Gradually, the route to the main station was rebuilt. As of 1999, the city of Naumburg renewed much of the tram route Hauptbahnhof (central station) – Vogelwiese. In 2004, the reopening of the line from Jägerplatz to the main station took place.
The effort was worthwhile indeed: In 2006, tram operations took place for the first time again from Eastern until October on all weekends. Since 21 March 2007, the tram is running on a daily basis again – to the delight of residents and tourists. However, the tram is not operating the entire ring, but roughly half of the former ring line. The remaining track work has been removed. Since the city bus lines are numbered from 1 to 3, the tram was designated „line 4“.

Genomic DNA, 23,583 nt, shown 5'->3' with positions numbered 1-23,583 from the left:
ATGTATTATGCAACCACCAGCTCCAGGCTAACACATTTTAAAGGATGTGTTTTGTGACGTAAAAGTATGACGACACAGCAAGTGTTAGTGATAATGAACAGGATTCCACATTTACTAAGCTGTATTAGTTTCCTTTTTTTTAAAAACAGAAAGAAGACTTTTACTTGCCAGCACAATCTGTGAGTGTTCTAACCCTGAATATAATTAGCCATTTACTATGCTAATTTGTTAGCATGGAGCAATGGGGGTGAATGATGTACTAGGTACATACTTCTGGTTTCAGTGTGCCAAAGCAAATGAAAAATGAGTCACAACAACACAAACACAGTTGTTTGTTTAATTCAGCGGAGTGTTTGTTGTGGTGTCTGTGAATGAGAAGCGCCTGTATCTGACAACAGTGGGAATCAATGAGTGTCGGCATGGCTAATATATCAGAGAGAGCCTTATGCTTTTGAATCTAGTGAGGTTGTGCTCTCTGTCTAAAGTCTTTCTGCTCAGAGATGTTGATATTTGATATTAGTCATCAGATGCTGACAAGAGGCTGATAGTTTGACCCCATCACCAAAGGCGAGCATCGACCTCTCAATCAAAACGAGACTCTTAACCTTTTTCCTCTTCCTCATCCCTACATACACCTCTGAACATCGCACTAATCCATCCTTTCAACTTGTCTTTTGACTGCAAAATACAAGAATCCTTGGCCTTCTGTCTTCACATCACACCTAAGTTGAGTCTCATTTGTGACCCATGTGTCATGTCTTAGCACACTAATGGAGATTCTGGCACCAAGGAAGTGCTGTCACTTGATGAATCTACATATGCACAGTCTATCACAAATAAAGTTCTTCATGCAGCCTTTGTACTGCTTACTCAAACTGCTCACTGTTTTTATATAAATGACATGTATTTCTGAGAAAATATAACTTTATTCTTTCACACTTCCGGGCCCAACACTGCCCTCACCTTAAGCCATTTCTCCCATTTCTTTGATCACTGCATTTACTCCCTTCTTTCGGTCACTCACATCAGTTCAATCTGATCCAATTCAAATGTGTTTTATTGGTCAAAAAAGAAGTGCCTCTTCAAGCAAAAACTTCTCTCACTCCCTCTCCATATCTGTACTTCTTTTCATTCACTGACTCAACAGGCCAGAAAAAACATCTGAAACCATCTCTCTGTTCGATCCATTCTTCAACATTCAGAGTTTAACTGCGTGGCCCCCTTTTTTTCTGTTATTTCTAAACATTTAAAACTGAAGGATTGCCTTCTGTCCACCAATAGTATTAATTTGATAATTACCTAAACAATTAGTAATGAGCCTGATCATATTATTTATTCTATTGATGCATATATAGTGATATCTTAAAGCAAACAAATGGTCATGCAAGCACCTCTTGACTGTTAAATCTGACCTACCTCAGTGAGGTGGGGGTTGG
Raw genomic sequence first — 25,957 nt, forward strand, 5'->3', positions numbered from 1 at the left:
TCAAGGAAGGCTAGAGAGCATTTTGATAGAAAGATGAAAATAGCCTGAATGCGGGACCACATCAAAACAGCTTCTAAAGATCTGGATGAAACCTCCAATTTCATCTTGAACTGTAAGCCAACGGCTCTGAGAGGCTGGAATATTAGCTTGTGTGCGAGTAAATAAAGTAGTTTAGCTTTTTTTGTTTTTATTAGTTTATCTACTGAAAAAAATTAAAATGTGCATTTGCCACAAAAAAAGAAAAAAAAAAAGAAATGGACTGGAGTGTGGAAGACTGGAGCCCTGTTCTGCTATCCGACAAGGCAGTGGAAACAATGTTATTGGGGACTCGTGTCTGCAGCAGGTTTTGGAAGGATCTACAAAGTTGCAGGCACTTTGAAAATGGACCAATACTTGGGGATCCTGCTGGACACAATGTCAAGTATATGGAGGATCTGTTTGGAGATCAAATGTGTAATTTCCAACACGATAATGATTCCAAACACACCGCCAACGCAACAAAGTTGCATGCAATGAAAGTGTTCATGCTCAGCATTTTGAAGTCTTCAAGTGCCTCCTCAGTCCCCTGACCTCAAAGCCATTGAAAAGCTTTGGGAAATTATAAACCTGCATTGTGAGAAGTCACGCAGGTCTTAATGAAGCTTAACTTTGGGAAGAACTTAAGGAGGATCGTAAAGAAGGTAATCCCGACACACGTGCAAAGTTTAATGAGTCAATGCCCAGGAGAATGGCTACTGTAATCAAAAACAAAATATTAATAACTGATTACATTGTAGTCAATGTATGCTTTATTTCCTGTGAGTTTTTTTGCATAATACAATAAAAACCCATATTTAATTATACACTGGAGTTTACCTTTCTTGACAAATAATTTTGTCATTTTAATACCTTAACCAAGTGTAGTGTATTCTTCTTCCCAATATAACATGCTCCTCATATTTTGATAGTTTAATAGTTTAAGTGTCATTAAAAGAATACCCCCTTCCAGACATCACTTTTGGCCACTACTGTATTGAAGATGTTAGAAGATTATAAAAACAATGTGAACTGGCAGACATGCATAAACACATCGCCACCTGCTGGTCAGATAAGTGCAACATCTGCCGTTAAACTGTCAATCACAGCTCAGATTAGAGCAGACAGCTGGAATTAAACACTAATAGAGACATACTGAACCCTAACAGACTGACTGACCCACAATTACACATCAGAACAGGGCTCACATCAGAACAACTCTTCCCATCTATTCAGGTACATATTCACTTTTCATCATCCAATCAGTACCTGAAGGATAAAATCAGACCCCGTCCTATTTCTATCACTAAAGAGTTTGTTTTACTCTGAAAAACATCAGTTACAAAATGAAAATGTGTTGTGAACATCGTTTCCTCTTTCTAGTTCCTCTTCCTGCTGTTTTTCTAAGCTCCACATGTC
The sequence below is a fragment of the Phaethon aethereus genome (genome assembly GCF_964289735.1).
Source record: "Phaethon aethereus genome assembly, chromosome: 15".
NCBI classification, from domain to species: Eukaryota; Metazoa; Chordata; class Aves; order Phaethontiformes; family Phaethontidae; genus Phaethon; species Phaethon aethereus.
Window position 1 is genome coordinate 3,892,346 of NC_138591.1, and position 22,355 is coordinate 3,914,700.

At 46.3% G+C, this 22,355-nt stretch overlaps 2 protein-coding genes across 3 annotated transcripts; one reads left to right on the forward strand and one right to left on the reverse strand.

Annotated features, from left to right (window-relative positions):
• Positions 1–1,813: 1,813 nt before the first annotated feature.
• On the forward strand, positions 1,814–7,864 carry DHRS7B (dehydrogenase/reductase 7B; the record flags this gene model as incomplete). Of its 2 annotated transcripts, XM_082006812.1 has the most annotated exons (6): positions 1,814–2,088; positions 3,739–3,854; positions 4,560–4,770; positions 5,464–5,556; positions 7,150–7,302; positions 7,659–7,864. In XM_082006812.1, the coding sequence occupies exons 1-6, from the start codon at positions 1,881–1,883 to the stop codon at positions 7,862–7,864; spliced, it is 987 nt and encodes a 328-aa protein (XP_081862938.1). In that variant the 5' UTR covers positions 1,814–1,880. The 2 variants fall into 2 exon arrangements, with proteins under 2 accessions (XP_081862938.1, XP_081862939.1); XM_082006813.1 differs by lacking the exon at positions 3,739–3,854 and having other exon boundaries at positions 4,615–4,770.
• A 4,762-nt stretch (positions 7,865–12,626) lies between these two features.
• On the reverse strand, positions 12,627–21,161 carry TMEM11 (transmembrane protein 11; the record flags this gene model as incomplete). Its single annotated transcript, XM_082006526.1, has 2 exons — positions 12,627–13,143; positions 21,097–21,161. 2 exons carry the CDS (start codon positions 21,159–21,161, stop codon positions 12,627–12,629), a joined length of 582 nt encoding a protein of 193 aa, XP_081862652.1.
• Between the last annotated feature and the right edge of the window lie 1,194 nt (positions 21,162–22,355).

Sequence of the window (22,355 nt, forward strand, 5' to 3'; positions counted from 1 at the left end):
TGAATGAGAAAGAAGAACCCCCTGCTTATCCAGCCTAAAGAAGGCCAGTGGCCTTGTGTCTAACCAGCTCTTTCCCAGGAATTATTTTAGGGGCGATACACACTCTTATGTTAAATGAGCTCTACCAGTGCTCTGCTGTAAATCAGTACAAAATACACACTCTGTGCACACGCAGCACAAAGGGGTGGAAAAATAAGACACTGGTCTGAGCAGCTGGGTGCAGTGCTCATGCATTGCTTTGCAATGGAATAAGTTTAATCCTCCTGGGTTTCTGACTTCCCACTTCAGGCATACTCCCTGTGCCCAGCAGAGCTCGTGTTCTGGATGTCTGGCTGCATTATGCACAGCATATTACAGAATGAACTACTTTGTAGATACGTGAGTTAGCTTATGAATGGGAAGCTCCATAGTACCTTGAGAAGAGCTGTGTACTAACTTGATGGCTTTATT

In 2017, the track was extended by 440 meters to the current endpoint Salztor. However, the long-term goal is still to restore the entire circular route around the city centre. Unfortunately, large parts of the western ring were removed as part of road renewal.
Naumburg’s tram is becoming increasingly popular. The rising passenger numbers are a proof of this. Naumburg is not only a railway junction, but an important tourist destination. The small town was formerly the seat of the Diocese of Naumburg. The local landmark is the Naumburg Cathedral in the medieval old town, which has been designated a UNESCO World Heritage Site since 1 July 2018.